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Nutrition: Patients may come to you with salmon worries
Recent study shows PCB levels high, but experts say questions remain
By Karen Richardson
TORONTO ? Patients, particularly expectant mothers, may be concerned about the health risks associated with eating salmon following a well-publicized study on farmed and wild salmon.
The study, which appeared in a January issue of Science, showed that farm-raised salmon contains substantially higher levels of PCBs and other potentially cancer-causing industrial pollutants than their wild counterparts, and study researchers recommended it not be eaten more than once or twice a month.
While the risk/benefit computation of eating salmon is complicated, results of a Canadian Food Inspection Agency (CFIA) and Health Canada investigation indicate the levels of PCBs are well below Health Canada's current guidelines for both farmed and wild salmon.
"Based on Health Canada's risk assessment, consuming farmed salmon does not pose a health risk to consumers," Health Canada spokeswoman Margot Geduld told the Medical Post.
Physicians should bear in mind, however, for pregnant patients, young children or women of childbearing age, Health Canada has issued an advisory for other types of fish as a result of mercury levels. The last statement, issued on May 29, 2002, limits shark, swordfish and fresh and frozen tuna to no more than one meal per month. This advisory does not apply to canned tuna.
The salmon study, however, showed several of the contaminants found in farmed and wild salmon "pose reproductive and developmental risks," according to study author Dr. Jeffery Foran (PhD), adjunct professor in the school of natural resources and environment at the University of Michigan. They based their conclusions on previous laboratory and epidemiologic studies of PCBs.
However, the team did not look at reproduction and development as an endpoint in this particular study, therefore they are unable to advise on consumption rates in pregnant women, said Dr. Foran.
"Removal of skin and fat prior to cooking and preparing fish so fats drip off during cooking may reduce contaminant concentrations to some extent, although there are relatively few data available to help us understand how much, if any, benefit accrues from cooking and cleaning procedures," he said.
Dr. Gideon Koren, director of the Motherisk program at The Hospital for Sick Children (SickKids), said the Toronto organization is now looking into the implications of the new data for pregnant women.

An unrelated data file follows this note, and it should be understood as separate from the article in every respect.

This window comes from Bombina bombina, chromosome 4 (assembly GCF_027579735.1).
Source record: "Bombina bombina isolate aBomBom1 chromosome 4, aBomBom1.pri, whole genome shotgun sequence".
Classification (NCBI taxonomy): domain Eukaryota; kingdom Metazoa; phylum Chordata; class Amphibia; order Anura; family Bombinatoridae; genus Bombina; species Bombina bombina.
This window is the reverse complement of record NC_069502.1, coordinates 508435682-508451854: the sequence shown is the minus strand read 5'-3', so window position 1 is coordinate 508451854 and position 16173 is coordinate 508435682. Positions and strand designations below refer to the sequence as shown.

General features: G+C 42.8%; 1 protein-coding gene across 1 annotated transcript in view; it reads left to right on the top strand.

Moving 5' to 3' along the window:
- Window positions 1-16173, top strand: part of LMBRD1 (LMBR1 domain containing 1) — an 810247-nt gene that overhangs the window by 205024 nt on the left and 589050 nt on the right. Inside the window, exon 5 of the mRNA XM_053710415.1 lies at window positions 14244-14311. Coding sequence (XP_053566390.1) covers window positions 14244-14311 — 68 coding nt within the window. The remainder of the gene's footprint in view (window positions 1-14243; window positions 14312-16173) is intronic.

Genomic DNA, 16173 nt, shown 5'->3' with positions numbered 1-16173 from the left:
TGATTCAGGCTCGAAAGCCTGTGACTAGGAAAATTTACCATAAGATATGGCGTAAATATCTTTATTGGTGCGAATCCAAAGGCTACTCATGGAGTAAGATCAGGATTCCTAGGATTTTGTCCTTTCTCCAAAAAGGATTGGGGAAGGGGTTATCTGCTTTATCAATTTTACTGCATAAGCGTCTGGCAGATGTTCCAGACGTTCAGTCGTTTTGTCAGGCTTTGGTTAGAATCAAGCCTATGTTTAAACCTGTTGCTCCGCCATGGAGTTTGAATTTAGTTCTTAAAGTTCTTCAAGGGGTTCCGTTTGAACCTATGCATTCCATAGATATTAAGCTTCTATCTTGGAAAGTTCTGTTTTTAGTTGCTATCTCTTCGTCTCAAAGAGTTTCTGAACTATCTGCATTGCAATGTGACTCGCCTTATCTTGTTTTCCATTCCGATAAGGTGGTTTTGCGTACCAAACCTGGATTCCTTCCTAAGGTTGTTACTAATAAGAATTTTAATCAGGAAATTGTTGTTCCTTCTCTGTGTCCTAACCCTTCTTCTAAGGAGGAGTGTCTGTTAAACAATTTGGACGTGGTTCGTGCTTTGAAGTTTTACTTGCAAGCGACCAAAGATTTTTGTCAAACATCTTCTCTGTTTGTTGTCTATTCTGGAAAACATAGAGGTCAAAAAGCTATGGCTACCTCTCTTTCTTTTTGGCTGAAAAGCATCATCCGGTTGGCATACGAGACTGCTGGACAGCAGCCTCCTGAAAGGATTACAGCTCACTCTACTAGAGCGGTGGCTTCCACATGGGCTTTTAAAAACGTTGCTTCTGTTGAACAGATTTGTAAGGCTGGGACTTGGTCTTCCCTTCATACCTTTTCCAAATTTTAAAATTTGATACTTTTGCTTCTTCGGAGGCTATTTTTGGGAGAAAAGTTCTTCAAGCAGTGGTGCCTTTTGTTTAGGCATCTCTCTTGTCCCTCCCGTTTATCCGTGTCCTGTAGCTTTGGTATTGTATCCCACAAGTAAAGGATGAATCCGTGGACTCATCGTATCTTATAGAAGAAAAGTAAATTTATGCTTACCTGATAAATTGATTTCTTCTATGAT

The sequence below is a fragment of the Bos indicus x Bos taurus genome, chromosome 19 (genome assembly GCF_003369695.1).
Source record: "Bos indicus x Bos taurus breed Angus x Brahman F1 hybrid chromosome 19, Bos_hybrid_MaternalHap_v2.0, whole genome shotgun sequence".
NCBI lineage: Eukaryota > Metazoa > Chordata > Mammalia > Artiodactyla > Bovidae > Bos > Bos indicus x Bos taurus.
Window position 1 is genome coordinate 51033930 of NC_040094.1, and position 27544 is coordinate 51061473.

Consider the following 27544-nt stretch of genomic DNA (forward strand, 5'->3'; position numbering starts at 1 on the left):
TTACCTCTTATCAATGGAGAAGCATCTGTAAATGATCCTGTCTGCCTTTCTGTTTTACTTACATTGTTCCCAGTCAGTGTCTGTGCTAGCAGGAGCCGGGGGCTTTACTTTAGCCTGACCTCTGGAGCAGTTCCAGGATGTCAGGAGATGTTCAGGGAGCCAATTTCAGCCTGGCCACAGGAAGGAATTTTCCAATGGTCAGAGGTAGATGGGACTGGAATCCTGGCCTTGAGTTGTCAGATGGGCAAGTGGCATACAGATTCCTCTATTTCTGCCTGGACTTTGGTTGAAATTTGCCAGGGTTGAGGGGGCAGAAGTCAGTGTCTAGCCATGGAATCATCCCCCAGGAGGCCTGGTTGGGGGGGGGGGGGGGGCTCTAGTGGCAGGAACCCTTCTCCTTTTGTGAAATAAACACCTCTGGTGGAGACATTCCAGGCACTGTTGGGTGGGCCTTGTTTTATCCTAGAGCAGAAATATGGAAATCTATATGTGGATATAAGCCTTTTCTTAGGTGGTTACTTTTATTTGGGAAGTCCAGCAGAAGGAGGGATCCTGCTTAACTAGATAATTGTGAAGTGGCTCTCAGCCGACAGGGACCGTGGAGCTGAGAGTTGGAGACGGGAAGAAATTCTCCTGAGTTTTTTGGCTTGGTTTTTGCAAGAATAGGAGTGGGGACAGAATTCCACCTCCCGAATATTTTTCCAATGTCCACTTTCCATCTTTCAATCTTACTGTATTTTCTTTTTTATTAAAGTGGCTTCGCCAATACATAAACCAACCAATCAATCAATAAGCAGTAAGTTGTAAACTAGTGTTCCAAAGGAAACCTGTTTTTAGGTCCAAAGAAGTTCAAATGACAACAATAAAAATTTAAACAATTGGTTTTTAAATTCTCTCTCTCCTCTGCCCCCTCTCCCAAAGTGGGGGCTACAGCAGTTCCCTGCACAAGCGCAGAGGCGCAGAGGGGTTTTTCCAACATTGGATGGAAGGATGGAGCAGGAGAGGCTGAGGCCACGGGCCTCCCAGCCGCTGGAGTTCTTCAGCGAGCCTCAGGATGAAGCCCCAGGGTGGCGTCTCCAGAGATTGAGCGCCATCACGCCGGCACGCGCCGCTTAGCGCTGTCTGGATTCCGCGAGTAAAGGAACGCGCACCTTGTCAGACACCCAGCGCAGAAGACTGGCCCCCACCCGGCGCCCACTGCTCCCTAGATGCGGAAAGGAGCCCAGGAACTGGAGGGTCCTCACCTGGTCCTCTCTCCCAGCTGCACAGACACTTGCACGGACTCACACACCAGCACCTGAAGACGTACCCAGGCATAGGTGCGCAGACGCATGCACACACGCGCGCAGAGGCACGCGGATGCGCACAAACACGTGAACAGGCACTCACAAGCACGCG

"The key word is moderation," said Dr. Koren, also a professor at the University of Toronto and senior scientist in the SickKids' Research Institute.
He advised women who consume more than a few servings of salmon a month to inquire more carefully about the source of the fish and its possible contaminants. While the new studies on salmon need to be evaluated carefully, he said: "We should all be careful before scaring thousands of pregnant Canadian women every year, causing them not to consume a healthy source of essential nutrients."
Whether the consumption of farmed Atlantic salmon poses risks that outweigh its beneficial effects seems to be the important question.
Salmon remains an important source of valuable nutrients, particularly heart-healthy omega-3 fats. Recent research out of Laval University in Quebec City, which studied the health of Inuit residents in Nunavik, Quebec's Arctic region, suggests the traditional Inuit diet?rich in the omega-3s that lower blood cholesterol levels?actually has cardiovascular protective effects.
Researchers found half the rate of cardiovascular disease there compared with the general Quebec population, despite mercury contamination. Some nutrition experts question the strong recommendations about potential risks of eating farmed salmon put forth in the Science study.
For one thing, the study was not funded by a peer-reviewed agency, said gastroenterologist Dr. Khursheed Jeejeebhoy, a professor of medicine at the University of Toronto, in an e-mail interview.
"Unfortunately, there are several problems with these types of studies. First, the levels are well within the WHO (World Health Organization) recommended levels.
"Second, higher levels have been recorded in several animal products consumed daily in our diet. In short, if we have to avoid these toxins we will have to stop eating entirely.
"Third, all the data showing harm of these 'toxins' is based on large doses (several hundred-fold) given to experimental animals. Direct human data showing harm from the small amounts (nanograms) is totally lacking."
While physicians and patients must assess the risks proposed by the study, Dr. Jeejeebhoy said it is important not to lose perspective.
"We have to be careful not to make recommendations which may avoid a potential for cancer (little data) but may certainly increase the risk of coronary artery disease which is the number one killer in North America. My family and I eat fish of all kinds regularly and will continue to do so."
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